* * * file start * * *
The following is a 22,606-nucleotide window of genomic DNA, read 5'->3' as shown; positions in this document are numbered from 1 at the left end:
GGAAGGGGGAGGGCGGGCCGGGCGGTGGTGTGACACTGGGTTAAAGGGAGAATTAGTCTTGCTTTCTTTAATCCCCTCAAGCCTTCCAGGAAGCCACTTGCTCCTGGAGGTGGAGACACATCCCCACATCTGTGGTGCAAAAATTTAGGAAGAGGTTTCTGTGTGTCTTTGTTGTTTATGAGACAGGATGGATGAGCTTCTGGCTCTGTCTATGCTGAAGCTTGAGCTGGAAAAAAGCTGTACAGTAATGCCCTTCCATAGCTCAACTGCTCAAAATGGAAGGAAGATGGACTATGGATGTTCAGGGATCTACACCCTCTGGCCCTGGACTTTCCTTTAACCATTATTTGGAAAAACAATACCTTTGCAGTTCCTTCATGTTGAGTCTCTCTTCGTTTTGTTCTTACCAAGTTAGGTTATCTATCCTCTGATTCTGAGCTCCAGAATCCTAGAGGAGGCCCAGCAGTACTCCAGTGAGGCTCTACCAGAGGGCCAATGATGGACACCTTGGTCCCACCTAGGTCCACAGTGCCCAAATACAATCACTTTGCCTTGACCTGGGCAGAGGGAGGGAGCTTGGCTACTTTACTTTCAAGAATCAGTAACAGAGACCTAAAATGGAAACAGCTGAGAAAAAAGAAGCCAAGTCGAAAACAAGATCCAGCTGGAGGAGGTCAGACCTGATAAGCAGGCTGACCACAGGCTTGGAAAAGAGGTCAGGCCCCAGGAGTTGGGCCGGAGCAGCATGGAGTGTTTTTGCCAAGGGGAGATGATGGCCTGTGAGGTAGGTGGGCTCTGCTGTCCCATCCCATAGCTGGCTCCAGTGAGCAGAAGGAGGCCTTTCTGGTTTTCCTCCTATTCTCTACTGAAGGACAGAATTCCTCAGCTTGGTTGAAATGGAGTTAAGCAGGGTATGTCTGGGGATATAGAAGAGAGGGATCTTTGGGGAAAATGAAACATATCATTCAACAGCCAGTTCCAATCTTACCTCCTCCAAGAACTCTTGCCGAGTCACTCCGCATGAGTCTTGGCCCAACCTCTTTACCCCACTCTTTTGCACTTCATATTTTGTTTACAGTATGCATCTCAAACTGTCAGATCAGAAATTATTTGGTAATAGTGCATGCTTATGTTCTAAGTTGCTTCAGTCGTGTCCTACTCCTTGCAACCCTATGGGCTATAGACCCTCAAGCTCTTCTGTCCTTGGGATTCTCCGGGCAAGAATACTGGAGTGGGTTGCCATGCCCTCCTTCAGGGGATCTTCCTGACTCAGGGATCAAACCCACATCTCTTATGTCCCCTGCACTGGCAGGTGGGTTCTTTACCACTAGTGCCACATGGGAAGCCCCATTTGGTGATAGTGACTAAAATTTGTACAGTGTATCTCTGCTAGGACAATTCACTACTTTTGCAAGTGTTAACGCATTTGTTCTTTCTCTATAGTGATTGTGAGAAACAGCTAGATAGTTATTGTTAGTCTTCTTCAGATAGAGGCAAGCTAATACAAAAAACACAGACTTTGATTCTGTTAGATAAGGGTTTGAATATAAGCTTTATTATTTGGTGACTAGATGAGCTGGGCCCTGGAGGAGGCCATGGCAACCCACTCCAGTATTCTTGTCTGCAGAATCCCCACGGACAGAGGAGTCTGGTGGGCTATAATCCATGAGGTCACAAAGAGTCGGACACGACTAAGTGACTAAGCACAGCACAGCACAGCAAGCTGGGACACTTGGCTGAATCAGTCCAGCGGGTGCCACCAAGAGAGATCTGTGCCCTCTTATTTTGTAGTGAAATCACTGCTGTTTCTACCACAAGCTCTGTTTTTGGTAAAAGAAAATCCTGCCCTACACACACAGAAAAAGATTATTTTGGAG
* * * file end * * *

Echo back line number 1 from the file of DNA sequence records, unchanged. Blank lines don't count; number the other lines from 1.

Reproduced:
The following is a 22,606-nucleotide window of genomic DNA, read 5'->3' as shown; positions in this document are numbered from 1 at the left end: